The school year has come to a close, Ascension Parish high school graduation ceremonies have ended and life for the graduates is taking a new turn. It’s a time for reflection, as well as a time to look to the future.
This column covers sports, and if one might give it much thought, high school athletics are a lot like life in general. There are lots of dreams in the hearts of boys and girls, along with some lofty goals set for their future. Some of those dreams and goals will be fulfilled, and some won’t.
The Ascension Catholic High School girls won their state track meet, an accomplishment that created memories of a lifetime. The girls’ softball teams from Dutchtown, East Ascension and St. Amant had an opportunity to win the state softball championship; that didn’t quite work out.
There were many other teams that competed in playoffs in football, basketball, track, etc., that didn’t come out on top.
There were a lot of individual accomplishments throughout this high school year that resulted with scholarships for several local athletes to continue their paths in the sports arena. I’m sure some have dreams and hopes of one day making it in the professional ranks.
We celebrate the victories because they are well-deserved and because of the effort put in by the coaches and athletes. The blood, sweat, time and, yes, even the tears are all real in the development of individual efforts that produce a successful team.
Along with the victories come the struggles. A new school that doesn’t have a lot of athletes to choose from suffers through some tough times knowing that the season is probably not going to be that great. So, instead of playoff hopes, a team and its coach might well play the season hoping for one more victory than last year.
Another team might go through years of struggle and a coach comes along who has what it takes to turn things around. There are individual struggles, as well. An athlete might well spend a considerable time developing his skills with the dreams of continuing on after high school but it just doesn’t work like planned.
For all the thrills of victory that might be experienced in our kids who compete in high school sports, there are usually more times that the agony of defeat takes place. As life goes on, the highs of the victories often fade with time, but what is developed through the agonies of defeat can last for a lifetime. It’s through struggles that character can develop to help a student make it through life.
I remember like it was yesterday, looking at the pond out of the window of my American history class while taking my last test of my high school days. The EA class of 1971 would be the second class to make the plunge in the hospital pond. The years that passed since have come with some victories in life, along with some agony.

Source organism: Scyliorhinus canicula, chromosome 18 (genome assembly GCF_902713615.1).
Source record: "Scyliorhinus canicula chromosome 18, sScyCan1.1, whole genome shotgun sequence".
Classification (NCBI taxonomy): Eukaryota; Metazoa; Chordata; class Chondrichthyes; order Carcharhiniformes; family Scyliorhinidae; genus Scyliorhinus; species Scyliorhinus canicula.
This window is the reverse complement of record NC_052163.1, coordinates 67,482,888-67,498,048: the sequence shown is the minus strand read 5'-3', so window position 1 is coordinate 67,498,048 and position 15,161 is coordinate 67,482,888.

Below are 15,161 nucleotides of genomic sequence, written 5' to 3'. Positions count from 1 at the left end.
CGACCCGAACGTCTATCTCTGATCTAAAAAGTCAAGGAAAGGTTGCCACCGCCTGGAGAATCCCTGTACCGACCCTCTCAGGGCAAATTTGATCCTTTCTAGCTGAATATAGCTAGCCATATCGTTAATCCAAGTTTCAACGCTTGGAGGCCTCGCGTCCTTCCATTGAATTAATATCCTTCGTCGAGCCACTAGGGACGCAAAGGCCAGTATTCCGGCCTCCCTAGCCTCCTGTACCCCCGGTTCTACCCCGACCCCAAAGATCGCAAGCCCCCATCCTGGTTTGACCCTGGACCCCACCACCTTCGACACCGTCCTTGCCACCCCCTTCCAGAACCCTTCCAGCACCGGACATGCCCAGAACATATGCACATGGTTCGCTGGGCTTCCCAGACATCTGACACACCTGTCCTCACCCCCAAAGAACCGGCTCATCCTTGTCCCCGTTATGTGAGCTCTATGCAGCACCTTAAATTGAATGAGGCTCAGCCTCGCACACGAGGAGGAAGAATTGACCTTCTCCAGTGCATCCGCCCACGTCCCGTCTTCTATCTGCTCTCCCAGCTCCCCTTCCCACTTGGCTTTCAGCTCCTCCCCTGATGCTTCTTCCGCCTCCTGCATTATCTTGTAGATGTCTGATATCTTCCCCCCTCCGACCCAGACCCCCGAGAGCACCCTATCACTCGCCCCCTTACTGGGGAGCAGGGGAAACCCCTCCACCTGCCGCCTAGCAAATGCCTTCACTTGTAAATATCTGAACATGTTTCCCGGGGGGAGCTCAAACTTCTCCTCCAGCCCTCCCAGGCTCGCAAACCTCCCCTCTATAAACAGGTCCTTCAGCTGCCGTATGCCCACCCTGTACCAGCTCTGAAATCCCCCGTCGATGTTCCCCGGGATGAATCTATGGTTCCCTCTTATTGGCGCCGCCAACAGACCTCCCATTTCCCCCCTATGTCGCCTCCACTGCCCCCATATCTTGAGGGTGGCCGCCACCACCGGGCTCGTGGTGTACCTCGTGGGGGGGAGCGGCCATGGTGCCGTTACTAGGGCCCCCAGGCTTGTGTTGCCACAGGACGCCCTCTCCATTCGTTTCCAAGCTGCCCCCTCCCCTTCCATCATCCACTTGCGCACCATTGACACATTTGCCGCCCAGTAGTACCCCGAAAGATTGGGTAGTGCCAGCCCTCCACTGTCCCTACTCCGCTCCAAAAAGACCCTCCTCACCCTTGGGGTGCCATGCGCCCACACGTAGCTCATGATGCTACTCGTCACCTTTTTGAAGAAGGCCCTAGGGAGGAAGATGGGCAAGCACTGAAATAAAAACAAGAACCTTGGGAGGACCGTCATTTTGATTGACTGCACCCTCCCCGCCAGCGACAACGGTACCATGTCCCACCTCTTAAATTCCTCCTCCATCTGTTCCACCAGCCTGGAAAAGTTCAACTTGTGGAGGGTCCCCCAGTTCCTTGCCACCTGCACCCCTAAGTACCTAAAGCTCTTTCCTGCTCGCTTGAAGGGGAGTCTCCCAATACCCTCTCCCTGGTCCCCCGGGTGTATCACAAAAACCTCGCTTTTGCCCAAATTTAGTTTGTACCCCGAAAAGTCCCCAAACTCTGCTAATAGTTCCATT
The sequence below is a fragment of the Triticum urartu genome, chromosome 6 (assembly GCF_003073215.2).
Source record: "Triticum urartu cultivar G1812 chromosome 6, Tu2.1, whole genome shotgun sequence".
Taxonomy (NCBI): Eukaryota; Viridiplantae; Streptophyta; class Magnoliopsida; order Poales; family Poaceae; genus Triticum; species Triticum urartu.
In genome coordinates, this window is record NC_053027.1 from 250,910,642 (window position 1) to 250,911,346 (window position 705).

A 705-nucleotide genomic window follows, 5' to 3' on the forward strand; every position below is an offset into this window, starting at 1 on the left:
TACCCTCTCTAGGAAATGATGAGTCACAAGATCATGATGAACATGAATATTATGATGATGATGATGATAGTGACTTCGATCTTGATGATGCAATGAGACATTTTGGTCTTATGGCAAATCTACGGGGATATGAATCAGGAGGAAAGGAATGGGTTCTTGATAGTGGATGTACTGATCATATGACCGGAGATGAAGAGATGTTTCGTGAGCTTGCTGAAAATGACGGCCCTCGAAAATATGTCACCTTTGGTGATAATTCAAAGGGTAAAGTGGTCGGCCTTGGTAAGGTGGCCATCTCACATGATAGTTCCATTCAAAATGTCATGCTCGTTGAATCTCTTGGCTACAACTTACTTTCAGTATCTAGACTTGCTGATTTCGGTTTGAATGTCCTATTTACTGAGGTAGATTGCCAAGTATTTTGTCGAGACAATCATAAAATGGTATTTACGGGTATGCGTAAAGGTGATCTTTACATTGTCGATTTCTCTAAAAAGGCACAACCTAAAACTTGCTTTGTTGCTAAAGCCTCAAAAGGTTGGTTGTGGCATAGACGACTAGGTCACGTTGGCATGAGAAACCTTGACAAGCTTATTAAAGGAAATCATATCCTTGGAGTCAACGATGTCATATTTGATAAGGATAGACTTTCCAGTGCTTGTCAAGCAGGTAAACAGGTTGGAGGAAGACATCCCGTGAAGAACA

Young men and women celebrate the victories but always remember what got you through the tough times. That’s what will get you through life. Congratulations to the graduating classes of our high schools and welcome to your future.
Tortoise versus vehicle
We’re all probably pretty familiar with the story about the tortoise and the hare. The tortoise plods on at a slow but steady pace, while the hare, who is 100 times faster than its counterpart, plays around a lot and loses the race.
During the spring of the year, there is another race, and the tortoise usually doesn’t fare too well. At this time of year, our slow-moving friends start to become more active in response to spring rains and warming temperatures, as they have been mostly dormant for several months.
Turtles are particularly vulnerable to road-crossing injuries, as their mechanism of defense when danger is perceived causes them to withdraw inside their shell, and that makes them sitting ducks (really, turtles) to oncoming traffic.
This time of the year means new birth to the animal kingdom, so part of the problem is mamas trying to find a place to lay their eggs, lonely turtles looking for love or just hungry trying to find something to eat. They could even be looking for a new place to call home. These animals were designed to survive in the woods and wilderness, so a road is very foreign to them. It’s not easy for one to get across the road, so be careful when you drive.
Here are a few tips for helping animals survive a road crossing:
Be alert as you drive. If you see a dark shape in the road ahead, don’t assume it is debris. This time of year, especially, it may likely be wildlife.
Be especially cautious near bodies of water and on rainy nights. Turtles, frogs and salamanders are all moving around this time of year, and water is usually where they are coming from or going to.
If you see an animal and can do so safely, slow down and maneuver around them at a minimum.
If you see an animal and cannot maneuver around it safely, at least try to avoid hitting it with your tires. Many animals will clear a vehicle’s chassis and can be passed over without harm.
If you are a kind soul who wants to stop and help, the first thing to remember is traffic safety. Never cause a human safety hazard for yourself or other motorists. Be aware also of the effect a stopped vehicle has on other traffic. People may be focusing on your vehicle and hit an animal they might otherwise have avoided.If you can move a turtle safely, make sure you are moving it in the direction it was headed.Bring it as far off the road as it is safe and legal to do.
Animal rehab facilities are common, but I didn’t know you could get a broken turtle fixed. The Louisiana Exotic Animal Resource Network is a nonprofit organization that provides rehab for reptiles, amphibians and invertebrates in north Louisiana. All their information can be found at www.learnaboutcritters.org or texting (318) 773-9393.
If you find an injured animal, contact a wildlife rehabilitator. A list of rehabilitators can be found at www.wlf.louisiana.gov/wildlife/rehab.